JCP: Good Move Out of the Gate For Ullman - jcpreti


Our Take On The Stock

Ullman and the stock are one and the same at this point. The good news is that he’ll be a stabilization factor as it relates to a) the balance sheet (done), b) talent retention, and c) stopping the bleeding in what remains of JCP’s core customer.  Even better news is that when JCP reports earnings in May, the company will blame any negatives on Johnson, and take credit for any positive changes on the margin. It'll be tough to spin the print in a way that does not favor JCP. Near-term momentum remains in JCP’s favor.


On the flipside, we’re still not comfortable enough with JCP's long-term strategy to have it on our Best Ideas list, as we’d need confidence in revisiting $2.50+ in EPS power in order to get us enough outsized upside in the risk/reward profile.  While we saw severe incompetence in pricing the existing business with Johnson running the show, the reality is that he had a vision as to what JCP could become, and it was one that made sense. It was no slam dunk by any means, and was riddled with execution challenges. But it was one where we could make financial assumptions in the outer years, apply a discount rate, and build up to over $3 in EPS power.


We’re now seeing Ullman solve the balance sheet issue – but that’s something that we were confidence would have been resolved under Johnson.  What we don’t have anymore, however, is a reasonable sense of what this company could look like in another 2-3 years. Despite what they say, it simply has no long-term strategy. There’s a short-term CEO who is in place to fix short-term problems.  While that happens there’s no reason why this stock can’t grind higher, and we think it will.  The ‘JCP is expensive’ call does not hold much water here.  That said, we’d rather wait to get involved in a big way when we could be confident in the BIG research call – like 50%+ over a 1-2-year period. When playing for that kind of upside, we're not concerned about getting involved a few dollars higher.  Until then, we'll trade the name. 

PODCAST: All Eyes On Europe


On today's Morning Investment Call held for Hedgeye subscribers, CEO Keith McCullough discussed ECB rate cuts, oil prices and gold, as well as S&P 500 levels. In regards to Europe, investors are clearly expecting a rate cut from European Central Bank Chief Mario Draghi and the probability of a rate cut has gone up considerably. Commodity prices continue to come down, with Brent crude oil trading at the higher end of risk range while remaining in bearish formation. Gold caught a bounce this morning but remains in bearish formation. When the time is right, we'll re-short gold via GLD or the Gold Miners (GDX).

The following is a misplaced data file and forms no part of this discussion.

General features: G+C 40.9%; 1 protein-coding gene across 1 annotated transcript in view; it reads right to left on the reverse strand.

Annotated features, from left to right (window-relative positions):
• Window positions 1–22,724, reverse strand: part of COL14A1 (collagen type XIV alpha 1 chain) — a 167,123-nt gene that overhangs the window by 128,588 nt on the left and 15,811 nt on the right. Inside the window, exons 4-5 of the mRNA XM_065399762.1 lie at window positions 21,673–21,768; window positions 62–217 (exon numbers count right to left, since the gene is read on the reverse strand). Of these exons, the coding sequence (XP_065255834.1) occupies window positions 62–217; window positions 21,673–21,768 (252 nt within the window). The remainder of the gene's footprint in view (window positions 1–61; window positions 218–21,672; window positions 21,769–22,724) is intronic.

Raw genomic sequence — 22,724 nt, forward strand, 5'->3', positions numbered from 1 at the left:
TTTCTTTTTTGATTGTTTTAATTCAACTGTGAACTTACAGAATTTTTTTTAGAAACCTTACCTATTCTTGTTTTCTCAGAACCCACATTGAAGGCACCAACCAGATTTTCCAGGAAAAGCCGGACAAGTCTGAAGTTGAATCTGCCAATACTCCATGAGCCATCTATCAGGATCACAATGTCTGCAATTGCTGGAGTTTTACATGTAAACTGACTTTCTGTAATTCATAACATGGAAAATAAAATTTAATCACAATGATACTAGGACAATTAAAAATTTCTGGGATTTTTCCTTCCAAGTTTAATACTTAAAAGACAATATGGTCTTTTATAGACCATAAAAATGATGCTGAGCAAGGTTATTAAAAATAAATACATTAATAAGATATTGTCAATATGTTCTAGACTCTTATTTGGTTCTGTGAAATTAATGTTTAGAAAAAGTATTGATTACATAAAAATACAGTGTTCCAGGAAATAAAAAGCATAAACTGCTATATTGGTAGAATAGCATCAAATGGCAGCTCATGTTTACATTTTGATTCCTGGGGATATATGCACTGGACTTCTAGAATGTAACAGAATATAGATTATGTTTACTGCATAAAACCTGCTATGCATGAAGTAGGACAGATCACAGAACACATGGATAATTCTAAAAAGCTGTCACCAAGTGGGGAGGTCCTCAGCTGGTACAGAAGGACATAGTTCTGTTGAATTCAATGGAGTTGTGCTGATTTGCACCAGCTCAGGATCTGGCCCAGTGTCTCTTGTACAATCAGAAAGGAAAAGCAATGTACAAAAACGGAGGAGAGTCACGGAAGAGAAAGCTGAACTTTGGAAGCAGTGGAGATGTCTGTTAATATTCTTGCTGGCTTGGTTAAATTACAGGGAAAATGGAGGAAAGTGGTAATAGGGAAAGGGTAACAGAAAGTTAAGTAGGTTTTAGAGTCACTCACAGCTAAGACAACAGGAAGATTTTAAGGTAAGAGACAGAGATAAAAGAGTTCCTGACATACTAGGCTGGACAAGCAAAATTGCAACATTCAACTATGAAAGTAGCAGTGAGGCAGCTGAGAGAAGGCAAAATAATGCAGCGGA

You can listen to the full call in the audio posted above.


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Risk Managed Long Term Investing for Pros

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Takeaway: European fears further recede while the great U.S. yield hunt continues. Big bank swaps place low probability on Brown-Vitter passsage.

Key Takeaways:


* High Yield (YTM)  – Investors continue to discount risk, pushing High Yield rates lower by another 13.6 bps last week, ending the week at 5.53% versus 5.67%.


* European Financials - There are a lot of roses coming up in Europe lately. European banks were tighter across the board last week as Cyprus-related fears shifted from the back burner to ancient memory. Italian banks tightened an average of 30 bps, boosted by finally having a government.


* U.S. Financials -  Bank of America was the big mover on the week, tightening 11 bps to 122 bps. Pretty remarkable, when you consider that BofA was at 483 bps on 11/25/11 and that its lows since 2009 have been around 100 bps. Goldman and Morgan followed BofA's lead, tightening 8 bps and 6 bps, respectively. The mortgage insurers continued to see their bankruptcy profiles plunge, as swaps tightened 67 bps and 64 bps at MTG and RDN.



Financial Risk Monitor Summary

 • Short-term(WoW): Positive / 5 of 12 improved / 2 out of 12 worsened / 6 of 12 unchanged

 • Intermediate-term(WoW): Positive / 6 of 12 improved / 2 out of 12 worsened / 5 of 12 unchanged

 • Long-term(WoW): Positive / 7 of 12 improved / 0 out of 12 worsened / 6 of 12 unchanged




1. American Financial CDS -  Bank of America was the big mover on the week, tightening 11 bps to 122 bps. Goldman and Morgan followed BofA's lead, tightening 8 bps and 6 bps, respectively. The mortgage insurers continued to see their bankruptcy profiles plunge, as swaps tightened 67 bps and 64 bps at MTG and RDN.


Tightened the most WoW: RDN, MTG, AXP

Widened the most/ tightened the least WoW: AON, MBI, WFC

Tightened the most WoW: RDN, MTG, AXP

Widened the most MoM: MBI, SLM, MMC